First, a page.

The first step is to keep a sleep diary. This allows you to keep track of your sleep habits, including how much you are typically sleeping each night. You need to know this basic information so you can determine your starting time limit for your sleep restriction therapy. It also allows you to see patterns in your sleep and identify any potential triggers for sleeplessness, all of which can help you later on in tackling insomnia.

You should note down information such as:

  • What time you went to bed and what time you woke up
  • How many hours of sleep you got during the night (don’t worry, this can be an estimate)
  • If you woke up during the night and how many times
  • Any reasons for your lack of sleep that you noticed
  • How you were feeling when you were in bed
  • How active you were during the day
  • What you ate and drank before bed
  • Whether you took any naps during the day (if so note down how many and for how long)
  • Any medications or other substances you consumed
  • Any health conditions and how they affect your sleep

You can note down this information in a notepad, on your phone, on a sleep app, or you can find sleep diary templates online to download. Be consistent in keeping track of this information every night, at least for a couple of weeks so you can get a good idea of your sleep patterns.

Determining your time limit

Once you have an idea of how much you sleep each night on average, you can set your starting limit for how long you are allowed to spend in bed each night. For example, if you go to bed at 10pm at night and wake up at 8am, but only sleep for around six hours of that time, then you would set your time limit to six hours. It doesn’t matter if your sleep is usually broken: count up the total amount of hours you are usually asleep and set this as your limit.

If you get less than five and half hours sleep per night, you should start off at five and half hours as your time limit. You shouldn’t set your time limit lower than this, as this can be dangerous and negatively affect your quality of life. This report clearly states: “It is suggested that you begin by spending a minimum of 5.5 hours in bed, regardless of how long you think you sleep, so that job performance does not suffer too much and you are able to function during the day.”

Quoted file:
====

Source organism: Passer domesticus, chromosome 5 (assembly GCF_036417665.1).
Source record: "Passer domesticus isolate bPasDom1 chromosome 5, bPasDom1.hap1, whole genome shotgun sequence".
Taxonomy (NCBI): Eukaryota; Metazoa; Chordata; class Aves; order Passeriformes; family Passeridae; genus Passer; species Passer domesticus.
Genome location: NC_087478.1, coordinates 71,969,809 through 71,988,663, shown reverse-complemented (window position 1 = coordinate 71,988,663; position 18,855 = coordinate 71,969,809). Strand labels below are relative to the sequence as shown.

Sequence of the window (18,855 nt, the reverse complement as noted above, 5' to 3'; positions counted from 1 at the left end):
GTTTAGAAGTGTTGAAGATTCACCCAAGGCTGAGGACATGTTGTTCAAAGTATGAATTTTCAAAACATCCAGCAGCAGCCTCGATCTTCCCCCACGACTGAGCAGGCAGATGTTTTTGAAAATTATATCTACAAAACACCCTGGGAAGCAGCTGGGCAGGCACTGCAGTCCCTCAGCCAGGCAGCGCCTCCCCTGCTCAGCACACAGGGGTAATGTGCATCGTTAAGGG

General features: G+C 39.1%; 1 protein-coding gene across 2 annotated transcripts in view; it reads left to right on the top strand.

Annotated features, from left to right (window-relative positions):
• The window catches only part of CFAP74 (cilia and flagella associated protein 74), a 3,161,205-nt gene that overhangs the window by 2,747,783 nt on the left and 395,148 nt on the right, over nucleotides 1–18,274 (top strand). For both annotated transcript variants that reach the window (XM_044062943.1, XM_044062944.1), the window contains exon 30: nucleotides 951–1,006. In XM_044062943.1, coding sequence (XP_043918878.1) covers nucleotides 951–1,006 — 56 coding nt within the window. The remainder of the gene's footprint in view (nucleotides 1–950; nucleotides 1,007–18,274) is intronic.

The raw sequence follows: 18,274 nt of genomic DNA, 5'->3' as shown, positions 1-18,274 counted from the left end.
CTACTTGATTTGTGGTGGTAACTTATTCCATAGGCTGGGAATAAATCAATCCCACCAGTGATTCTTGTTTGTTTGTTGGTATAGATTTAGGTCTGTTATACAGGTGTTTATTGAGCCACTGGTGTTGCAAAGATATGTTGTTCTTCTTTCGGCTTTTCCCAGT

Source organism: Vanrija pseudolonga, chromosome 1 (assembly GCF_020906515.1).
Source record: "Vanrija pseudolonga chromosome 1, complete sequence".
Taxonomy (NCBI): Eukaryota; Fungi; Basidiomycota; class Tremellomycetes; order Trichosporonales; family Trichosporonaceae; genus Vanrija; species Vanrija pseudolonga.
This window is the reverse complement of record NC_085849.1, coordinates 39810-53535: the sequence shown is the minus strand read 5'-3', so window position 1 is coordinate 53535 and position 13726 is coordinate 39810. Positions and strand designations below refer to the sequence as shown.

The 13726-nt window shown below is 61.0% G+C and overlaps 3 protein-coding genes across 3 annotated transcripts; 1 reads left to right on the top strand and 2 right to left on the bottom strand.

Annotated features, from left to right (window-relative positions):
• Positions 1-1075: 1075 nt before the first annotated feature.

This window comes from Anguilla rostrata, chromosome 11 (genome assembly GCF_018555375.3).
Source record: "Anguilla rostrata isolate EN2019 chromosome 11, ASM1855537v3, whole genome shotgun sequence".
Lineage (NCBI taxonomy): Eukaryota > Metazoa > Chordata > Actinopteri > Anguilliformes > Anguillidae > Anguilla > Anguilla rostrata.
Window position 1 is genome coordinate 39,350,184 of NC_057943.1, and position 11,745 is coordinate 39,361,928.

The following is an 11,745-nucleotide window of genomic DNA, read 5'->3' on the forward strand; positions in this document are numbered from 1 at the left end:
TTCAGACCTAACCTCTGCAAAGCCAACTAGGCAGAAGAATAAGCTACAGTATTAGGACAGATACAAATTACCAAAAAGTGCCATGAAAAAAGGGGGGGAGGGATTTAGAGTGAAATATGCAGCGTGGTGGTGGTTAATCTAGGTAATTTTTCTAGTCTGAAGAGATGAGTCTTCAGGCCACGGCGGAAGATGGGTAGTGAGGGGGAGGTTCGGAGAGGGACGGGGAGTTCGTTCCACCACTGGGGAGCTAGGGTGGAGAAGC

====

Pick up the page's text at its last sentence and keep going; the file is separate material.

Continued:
Setting a wake time and bedtime

Once you’ve figured out how long you’re allowed to stay in bed, it’s time to pick a time that you are going to go to bed and get up each night and morning. You need to stick to these times for the therapy to work optimally, so pick a time that is realistic for you and which fits in with your daily routine.

It’s a good idea to choose your ‘wake time’ first, to fit in with your daily schedule. Once you’ve figured that out, you can count backwards to figure out when you need to go to bed. For example, if you need to get up at 7am in order to get to work and your time limit in bed is 6 hours, you’d need to go to bed at 1am. Make sure you don’t get into bed before your bedtime, even if you feel tired and think you could go to sleep. Stay awake and stick to the time limit set for you.

Consistency is key

Engaging in sleep restriction therapy is a drastic change. During the first week or more, you’re going to feel very tired. This will be difficult. However, it’s really important that you stick with it, even when things get tough, as this is how you are going to get long lasting results. Consistency truly is key with this type of therapy.

If you find yourself really struggling, remind yourself of why you are doing the therapy and of the positive outcomes that lie ahead. Think about long time relief from sleep issues and the benefits you’ll gain from being able to sleep restfully going forward. If you have to drive or operate machinery for work, it might be worth talking to your workplace to let them know you’ll be more tired than usual. It’s important you keep yourself and others safe if you are struggling with severe daytime fatigue. You could even consider taking some time off if possible. This can seem like a big commitment, but it will be worth it in the long term.

You should also have support available to you to help to keep you on track and help you to keep progressing. You can get support from your therapy provider, but you could also seek support from loved ones. Explain what you’re going through and what you’re trying to achieve. Help them to understand how positive this will be for you in the long term. They may be there for emotional support and encouragement. They might also be able to help with practical tasks during the day when you’re feeling particularly tired, to make things easier for you.

While you’re going through sleep therapy, it’s important to keep going with your sleep diary. In particular, take note of how many hours you are sleeping during your time limit in bed. This is vital to track your progression and determine when you’re ready to move onto the next stage of the therapy.

Practicing good sleep hygiene